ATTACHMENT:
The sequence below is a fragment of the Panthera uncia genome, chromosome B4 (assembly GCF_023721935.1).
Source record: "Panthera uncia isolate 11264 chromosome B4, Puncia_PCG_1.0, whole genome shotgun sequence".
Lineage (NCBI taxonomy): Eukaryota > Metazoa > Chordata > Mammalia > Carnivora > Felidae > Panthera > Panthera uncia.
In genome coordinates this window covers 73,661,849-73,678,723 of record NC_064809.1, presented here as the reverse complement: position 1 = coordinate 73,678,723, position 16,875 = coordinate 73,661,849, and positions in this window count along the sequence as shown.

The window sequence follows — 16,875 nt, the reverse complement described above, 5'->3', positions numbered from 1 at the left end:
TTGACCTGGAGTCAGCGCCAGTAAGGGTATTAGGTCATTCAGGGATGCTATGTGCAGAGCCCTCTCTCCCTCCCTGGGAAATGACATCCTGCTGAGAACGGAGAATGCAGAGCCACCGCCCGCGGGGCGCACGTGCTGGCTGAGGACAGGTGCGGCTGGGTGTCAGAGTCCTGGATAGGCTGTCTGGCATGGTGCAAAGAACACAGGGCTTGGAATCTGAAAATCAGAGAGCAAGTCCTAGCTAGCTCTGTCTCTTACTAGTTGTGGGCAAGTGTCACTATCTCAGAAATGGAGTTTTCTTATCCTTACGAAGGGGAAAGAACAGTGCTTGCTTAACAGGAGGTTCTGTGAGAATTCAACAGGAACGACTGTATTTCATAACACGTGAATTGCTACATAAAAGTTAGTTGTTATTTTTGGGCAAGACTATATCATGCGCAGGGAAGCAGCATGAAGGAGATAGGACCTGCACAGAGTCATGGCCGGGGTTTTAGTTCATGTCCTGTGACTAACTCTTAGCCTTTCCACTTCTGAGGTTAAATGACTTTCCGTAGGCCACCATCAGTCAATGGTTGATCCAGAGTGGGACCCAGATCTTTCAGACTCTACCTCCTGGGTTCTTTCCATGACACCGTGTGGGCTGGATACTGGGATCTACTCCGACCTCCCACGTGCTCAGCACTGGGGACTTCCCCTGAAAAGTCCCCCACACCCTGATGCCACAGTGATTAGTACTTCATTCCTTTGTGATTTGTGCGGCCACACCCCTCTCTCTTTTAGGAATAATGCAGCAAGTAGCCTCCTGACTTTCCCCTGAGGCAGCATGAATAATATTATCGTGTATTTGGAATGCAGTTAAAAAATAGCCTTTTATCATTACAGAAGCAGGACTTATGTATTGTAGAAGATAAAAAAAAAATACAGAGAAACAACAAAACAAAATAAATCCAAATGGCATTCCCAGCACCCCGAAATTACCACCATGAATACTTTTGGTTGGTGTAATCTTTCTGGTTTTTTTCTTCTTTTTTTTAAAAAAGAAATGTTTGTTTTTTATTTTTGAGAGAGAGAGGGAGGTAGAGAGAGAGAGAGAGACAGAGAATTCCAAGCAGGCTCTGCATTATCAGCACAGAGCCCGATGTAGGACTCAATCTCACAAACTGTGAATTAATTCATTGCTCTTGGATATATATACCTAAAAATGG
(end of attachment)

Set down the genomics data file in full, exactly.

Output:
The sequence below is a fragment of the Panthera uncia genome, chromosome B4 (assembly GCF_023721935.1).
Source record: "Panthera uncia isolate 11264 chromosome B4, Puncia_PCG_1.0, whole genome shotgun sequence".
Lineage (NCBI taxonomy): Eukaryota > Metazoa > Chordata > Mammalia > Carnivora > Felidae > Panthera > Panthera uncia.
In genome coordinates this window covers 73,661,849-73,678,723 of record NC_064809.1, presented here as the reverse complement: position 1 = coordinate 73,678,723, position 16,875 = coordinate 73,661,849, and positions in this window count along the sequence as shown.

The window sequence follows — 16,875 nt, the reverse complement described above, 5'->3', positions numbered from 1 at the left end:
TTGACCTGGAGTCAGCGCCAGTAAGGGTATTAGGTCATTCAGGGATGCTATGTGCAGAGCCCTCTCTCCCTCCCTGGGAAATGACATCCTGCTGAGAACGGAGAATGCAGAGCCACCGCCCGCGGGGCGCACGTGCTGGCTGAGGACAGGTGCGGCTGGGTGTCAGAGTCCTGGATAGGCTGTCTGGCATGGTGCAAAGAACACAGGGCTTGGAATCTGAAAATCAGAGAGCAAGTCCTAGCTAGCTCTGTCTCTTACTAGTTGTGGGCAAGTGTCACTATCTCAGAAATGGAGTTTTCTTATCCTTACGAAGGGGAAAGAACAGTGCTTGCTTAACAGGAGGTTCTGTGAGAATTCAACAGGAACGACTGTATTTCATAACACGTGAATTGCTACATAAAAGTTAGTTGTTATTTTTGGGCAAGACTATATCATGCGCAGGGAAGCAGCATGAAGGAGATAGGACCTGCACAGAGTCATGGCCGGGGTTTTAGTTCATGTCCTGTGACTAACTCTTAGCCTTTCCACTTCTGAGGTTAAATGACTTTCCGTAGGCCACCATCAGTCAATGGTTGATCCAGAGTGGGACCCAGATCTTTCAGACTCTACCTCCTGGGTTCTTTCCATGACACCGTGTGGGCTGGATACTGGGATCTACTCCGACCTCCCACGTGCTCAGCACTGGGGACTTCCCCTGAAAAGTCCCCCACACCCTGATGCCACAGTGATTAGTACTTCATTCCTTTGTGATTTGTGCGGCCACACCCCTCTCTCTTTTAGGAATAATGCAGCAAGTAGCCTCCTGACTTTCCCCTGAGGCAGCATGAATAATATTATCGTGTATTTGGAATGCAGTTAAAAAATAGCCTTTTATCATTACAGAAGCAGGACTTATGTATTGTAGAAGATAAAAAAAAAATACAGAGAAACAACAAAACAAAATAAATCCAAATGGCATTCCCAGCACCCCGAAATTACCACCATGAATACTTTTGGTTGGTGTAATCTTTCTGGTTTTTTTCTTCTTTTTTTTAAAAAAGAAATGTTTGTTTTTTATTTTTGAGAGAGAGAGGGAGGTAGAGAGAGAGAGAGAGACAGAGAATTCCAAGCAGGCTCTGCATTATCAGCACAGAGCCCGATGTAGGACTCAATCTCACAAACTGTGAATTAATTCATTGCTCTTGGATATATATACCTAAAAATGG